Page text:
If in my posts on sexuality it seems that I derive joy from writing what seems like a hard line, or from being the bearer of what, for some, seems like a difficult message, please let me assure you that this is not the case. I am not a fan of controversy for its own sake. I make no claims of special authority in theological matters. I simply bear witness to what I am compelled to believe is true.
In fact, I’m sympathetic to the “agree to disagree” line of thinking with respect to contentious issues such as sexuality. I have grown up in church circles where angry people wielded the “truth” like a club, battering all of those who dared to disagree with them. I have seen the damage they inflicted. Worse, I have seen how they were blind to their own errors, so that what came through most clearly was not the truth, but rather their own hypocrisy. I don’t relish confrontation generally, because I am only too aware of my own limitations — more and more as I get older.
But I have problems with the “agree to disagree” philosophy, and they sit along two main issues. First, allowing for diversity (not only of belief, but of practice) tends to erode the substance of what we believe together. Left unchecked, it becomes difficult to identify what we hold in common, other than an ethereal commitment that we say is to Jesus. I agree that it is important to confess that what holds us together is the unity of the Spirit in our common commitment to Jesus the Christ. The early Christians realized this. And there is legitimate room for diversity in some matters. But our common commitment needs to be represented in a substantive and visible discipleship that unites our covenant community. I believe that our theology of sexuality is a matter that requires substantive agreement. Without this, talk of unity rings hollow.
The other issue is that affirming same-sex practice requires deconstruction of the human marital and sexual relationship in a way that conflicts with the embodied-ness of God’s call to faithfulness. God does not ask us to live faithfully according to our standards, or give us liberty to reconstruct God’s standards according to our inclinations. God calls us to live faithfully according to the bodily lives he has created for us. This cuts across not only same-sex practice, but also a number of other things that we take for granted — but shouldn’t (e.g., birth control, which people use largely for convenience and out of a sense of control that I believe challenges God’s control of our sexual lives). This embodied-ness encompasses not only our beliefs but also our physical existence as sexual beings created by God. It may be possible for us to alter biological processes related to sexual activity and procreation in creative ways, but we ought always to be careful not to let our trust in technology supplant our trust in God. And neither technological prowess nor cultural and self-awareness that is more sophisticated than that of past generations permits us to deconstruct processes and relationships that have location in the consistent theological reflection of the church and in natural biological processes.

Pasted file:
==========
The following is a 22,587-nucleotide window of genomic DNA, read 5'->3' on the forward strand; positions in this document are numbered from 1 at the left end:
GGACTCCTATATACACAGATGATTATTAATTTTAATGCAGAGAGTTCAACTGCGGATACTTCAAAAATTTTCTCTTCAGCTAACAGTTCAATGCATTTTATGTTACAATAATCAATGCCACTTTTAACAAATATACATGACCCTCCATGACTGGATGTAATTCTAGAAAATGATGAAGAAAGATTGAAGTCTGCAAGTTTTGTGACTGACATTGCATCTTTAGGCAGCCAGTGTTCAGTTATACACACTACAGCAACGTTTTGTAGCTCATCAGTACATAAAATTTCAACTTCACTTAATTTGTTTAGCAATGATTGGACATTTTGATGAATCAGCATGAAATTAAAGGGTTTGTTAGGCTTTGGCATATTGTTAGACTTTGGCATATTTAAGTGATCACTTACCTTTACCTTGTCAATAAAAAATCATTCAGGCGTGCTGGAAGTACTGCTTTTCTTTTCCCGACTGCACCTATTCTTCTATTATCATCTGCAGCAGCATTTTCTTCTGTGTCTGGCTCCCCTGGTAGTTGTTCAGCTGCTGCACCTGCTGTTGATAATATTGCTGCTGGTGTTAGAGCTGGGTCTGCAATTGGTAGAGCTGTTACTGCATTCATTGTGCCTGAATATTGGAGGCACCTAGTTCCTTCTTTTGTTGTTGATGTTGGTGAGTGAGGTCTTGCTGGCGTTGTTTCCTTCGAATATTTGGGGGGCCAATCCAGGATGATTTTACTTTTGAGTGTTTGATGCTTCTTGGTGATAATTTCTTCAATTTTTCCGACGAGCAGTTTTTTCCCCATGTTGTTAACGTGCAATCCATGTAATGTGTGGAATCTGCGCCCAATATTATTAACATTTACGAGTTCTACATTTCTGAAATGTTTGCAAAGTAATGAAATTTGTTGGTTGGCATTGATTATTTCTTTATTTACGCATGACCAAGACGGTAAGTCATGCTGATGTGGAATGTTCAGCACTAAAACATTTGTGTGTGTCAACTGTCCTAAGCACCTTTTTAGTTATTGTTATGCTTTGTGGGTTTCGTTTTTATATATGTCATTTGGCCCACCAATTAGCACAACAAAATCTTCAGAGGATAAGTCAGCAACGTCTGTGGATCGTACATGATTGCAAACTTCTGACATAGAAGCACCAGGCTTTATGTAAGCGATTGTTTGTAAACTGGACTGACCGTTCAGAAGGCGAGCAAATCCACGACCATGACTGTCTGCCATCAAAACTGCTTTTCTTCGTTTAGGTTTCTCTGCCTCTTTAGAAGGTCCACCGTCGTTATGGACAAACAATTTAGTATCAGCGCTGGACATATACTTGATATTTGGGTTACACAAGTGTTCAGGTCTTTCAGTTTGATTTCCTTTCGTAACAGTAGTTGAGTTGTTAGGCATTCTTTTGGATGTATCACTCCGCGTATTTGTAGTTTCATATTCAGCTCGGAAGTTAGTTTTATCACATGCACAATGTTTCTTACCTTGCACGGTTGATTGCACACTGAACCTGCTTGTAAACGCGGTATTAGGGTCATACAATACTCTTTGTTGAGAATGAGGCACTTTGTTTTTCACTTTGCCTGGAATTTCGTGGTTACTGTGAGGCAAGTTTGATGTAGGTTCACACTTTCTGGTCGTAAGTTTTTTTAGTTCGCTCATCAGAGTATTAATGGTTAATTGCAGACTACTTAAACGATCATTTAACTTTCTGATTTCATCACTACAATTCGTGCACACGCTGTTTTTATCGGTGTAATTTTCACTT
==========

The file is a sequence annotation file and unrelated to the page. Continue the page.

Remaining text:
I don’t propose retaining a traditional stance on sexuality. I propose extending the conversation on faithful sexual practice to include other issues that are too often overlooked. I proposed that we do so not to re-institute legalism but rather out of a desire to be truly faithful and submissive to the call to discipleship. I believe that same-sex practice, not sexual orientation, is the main issue in relation to LGBTQ+ matters; it doesn’t trouble me that people feel same-sex attraction or non-binary orientation. If Romans 14 helps us live with people who identify as non-binary, gay, or queer, then great. If it is a tool by which to argue that same-sex practice is a legitimate mode of Christian discipleship, then I don’t think it is a faithful appeal to Paul’s teaching, especially because Paul was very well aware of the reality of same-sex practice. He could have made room for it, but he didn’t, the way he made room for other highly contested practices.
I envision a church community where there is both grace and room for us to help each other through the messy work of figuring out what being followers of Jesus means. It doesn’t reject anyone as ineligible if that person is willing to commit to Jesus without reservation. But I do not believe it is faithful to relinquish a commitment to embodied truth, We learn truth in an embodied way, and the truth that unites us must be similarly embodied. Without it, we have no reliable measure by which to evaluate our process, and we will inevitably tend to recreate Jesus in our image. What is more, we will allow ourselves to be tossed to and fro from one hot-button issue to the next. That is not our calling. But that does not mean we relinquish grace and mercy, either. What does living this out look like? I think the formal principle is clear, but we have yet to do the difficult work of putting it into practice. That is the part that needs to come next.